p & q Celtic (was Names)

Anna Skarzynska theania at freeuk.com
Mon Dec 4 08:14:04 EST 2000

Philip wrote:
> Fair enough.  But could you explain why the M disappears altogether in
> patronymics?
I'm looking into it. Don't know offhand, though suspect I ought to....
> Fun!  What interests me is that these sound changes seem to be after the
> languages picked up so many Latin words.  Is this because Latin had ceased
to be
> an influence (presumaby 5th century or later, then)?  Or because the
> Latin words got in much earlier and were already regarded as Celtic?  Or
> other reason?
Welsh emerged from Insular Celtic (which derived from Common Celtic) in 6th
c. AD; the latest thinking is that this occurred in the 1st half of that
century, not the second as it used to be thought. There were several waves
of borrowings from Latin: the first during Roman occupation of Britain from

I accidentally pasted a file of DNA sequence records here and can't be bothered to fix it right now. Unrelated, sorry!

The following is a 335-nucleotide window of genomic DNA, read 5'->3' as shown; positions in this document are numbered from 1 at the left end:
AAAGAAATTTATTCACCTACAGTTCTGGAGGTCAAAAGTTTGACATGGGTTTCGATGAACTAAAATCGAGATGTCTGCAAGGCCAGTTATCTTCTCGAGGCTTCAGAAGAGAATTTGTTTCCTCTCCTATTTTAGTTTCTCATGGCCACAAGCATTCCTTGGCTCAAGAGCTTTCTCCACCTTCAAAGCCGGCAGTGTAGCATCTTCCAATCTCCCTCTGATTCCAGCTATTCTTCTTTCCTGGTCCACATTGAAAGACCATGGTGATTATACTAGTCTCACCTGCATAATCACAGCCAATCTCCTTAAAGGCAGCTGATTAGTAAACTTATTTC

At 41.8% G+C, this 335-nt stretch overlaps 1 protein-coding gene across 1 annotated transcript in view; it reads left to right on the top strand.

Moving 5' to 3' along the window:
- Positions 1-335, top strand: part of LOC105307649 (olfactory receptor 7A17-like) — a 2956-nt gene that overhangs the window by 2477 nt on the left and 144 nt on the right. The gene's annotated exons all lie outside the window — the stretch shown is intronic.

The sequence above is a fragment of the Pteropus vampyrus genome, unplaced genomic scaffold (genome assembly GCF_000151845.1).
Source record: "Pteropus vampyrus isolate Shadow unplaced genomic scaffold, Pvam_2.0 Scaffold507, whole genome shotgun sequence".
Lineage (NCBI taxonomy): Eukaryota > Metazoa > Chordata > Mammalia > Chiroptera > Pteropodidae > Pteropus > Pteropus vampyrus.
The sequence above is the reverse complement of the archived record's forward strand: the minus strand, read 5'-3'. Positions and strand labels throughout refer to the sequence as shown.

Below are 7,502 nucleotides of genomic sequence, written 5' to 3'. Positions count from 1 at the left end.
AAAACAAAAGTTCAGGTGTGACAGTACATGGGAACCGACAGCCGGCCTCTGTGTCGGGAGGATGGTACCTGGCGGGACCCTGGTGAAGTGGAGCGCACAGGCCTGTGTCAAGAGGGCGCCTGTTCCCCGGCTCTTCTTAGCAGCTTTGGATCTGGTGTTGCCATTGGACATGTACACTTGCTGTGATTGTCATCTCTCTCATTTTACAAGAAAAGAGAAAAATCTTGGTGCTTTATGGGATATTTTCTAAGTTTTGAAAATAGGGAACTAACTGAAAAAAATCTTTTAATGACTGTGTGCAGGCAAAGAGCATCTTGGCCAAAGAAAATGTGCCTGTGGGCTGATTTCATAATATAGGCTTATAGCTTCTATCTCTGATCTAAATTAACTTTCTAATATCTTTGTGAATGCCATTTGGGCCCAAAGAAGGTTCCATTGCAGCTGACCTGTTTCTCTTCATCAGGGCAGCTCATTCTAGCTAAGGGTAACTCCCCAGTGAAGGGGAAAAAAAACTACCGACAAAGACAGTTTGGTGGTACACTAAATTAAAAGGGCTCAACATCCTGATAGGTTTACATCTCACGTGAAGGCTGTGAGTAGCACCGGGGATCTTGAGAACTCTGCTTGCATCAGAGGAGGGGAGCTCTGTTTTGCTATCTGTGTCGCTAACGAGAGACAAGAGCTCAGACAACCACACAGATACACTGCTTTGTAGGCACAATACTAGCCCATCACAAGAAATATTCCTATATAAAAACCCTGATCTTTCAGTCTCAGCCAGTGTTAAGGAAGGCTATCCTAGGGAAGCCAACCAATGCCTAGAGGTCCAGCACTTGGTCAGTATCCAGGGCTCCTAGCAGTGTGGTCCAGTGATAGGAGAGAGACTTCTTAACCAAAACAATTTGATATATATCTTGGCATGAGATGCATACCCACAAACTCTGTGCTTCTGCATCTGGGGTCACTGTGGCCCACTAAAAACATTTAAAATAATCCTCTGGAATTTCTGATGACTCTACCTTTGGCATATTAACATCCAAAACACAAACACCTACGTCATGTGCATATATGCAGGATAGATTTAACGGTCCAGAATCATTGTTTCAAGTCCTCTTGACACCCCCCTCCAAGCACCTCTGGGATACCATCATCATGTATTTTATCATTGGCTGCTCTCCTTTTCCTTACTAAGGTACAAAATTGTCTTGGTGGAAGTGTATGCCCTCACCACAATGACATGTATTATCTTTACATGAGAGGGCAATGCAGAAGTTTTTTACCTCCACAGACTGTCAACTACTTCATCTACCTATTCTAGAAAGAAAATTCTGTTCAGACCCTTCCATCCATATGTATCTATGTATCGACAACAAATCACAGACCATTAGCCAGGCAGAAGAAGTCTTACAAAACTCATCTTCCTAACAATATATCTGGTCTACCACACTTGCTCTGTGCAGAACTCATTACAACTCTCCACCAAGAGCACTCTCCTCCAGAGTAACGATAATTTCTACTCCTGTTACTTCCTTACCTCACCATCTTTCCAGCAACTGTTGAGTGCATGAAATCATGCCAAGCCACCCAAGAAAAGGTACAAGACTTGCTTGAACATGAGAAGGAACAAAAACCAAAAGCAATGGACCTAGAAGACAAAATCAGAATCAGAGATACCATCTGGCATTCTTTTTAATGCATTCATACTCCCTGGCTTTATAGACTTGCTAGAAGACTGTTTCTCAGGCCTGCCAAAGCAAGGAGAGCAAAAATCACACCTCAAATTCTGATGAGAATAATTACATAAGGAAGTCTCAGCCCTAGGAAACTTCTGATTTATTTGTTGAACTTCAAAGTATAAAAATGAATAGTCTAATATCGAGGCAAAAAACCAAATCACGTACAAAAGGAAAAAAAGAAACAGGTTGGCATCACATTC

Latin into IC, the second with the advent of Christianity, and later during
the Reformation. Both the borrowings and the native words underwent sound
changes (in other words, once a word is borrowed, it behaves the same as
native words; in Polish and other Slavic languages we inflect foreign words,
incl. personal names acc. to our grammar, with its seven cases of noun -
Latin only has six!): eg. the river Severn was Sabrina in Celtic and is
Hafren (pron. Havren) in Welsh. Severn is a Saxon rendition of Sabrina. Note
that this shows that Saxons arrived and used the native name for the river
_before_ the s>h sound change occurred.
> I am well out of my depth technically, but finding it all so much fun that
> couldn't possibly accuse you of being boring!
Aaaah....Thank you.
And lastly, hrad / gorod: in Polish it's grod (o with dash over it, pron.
oo, as in boo) and it means "fortress, keep" - or "town" in placenames.
I do hope I remembered enough and that I haven't made some horrible

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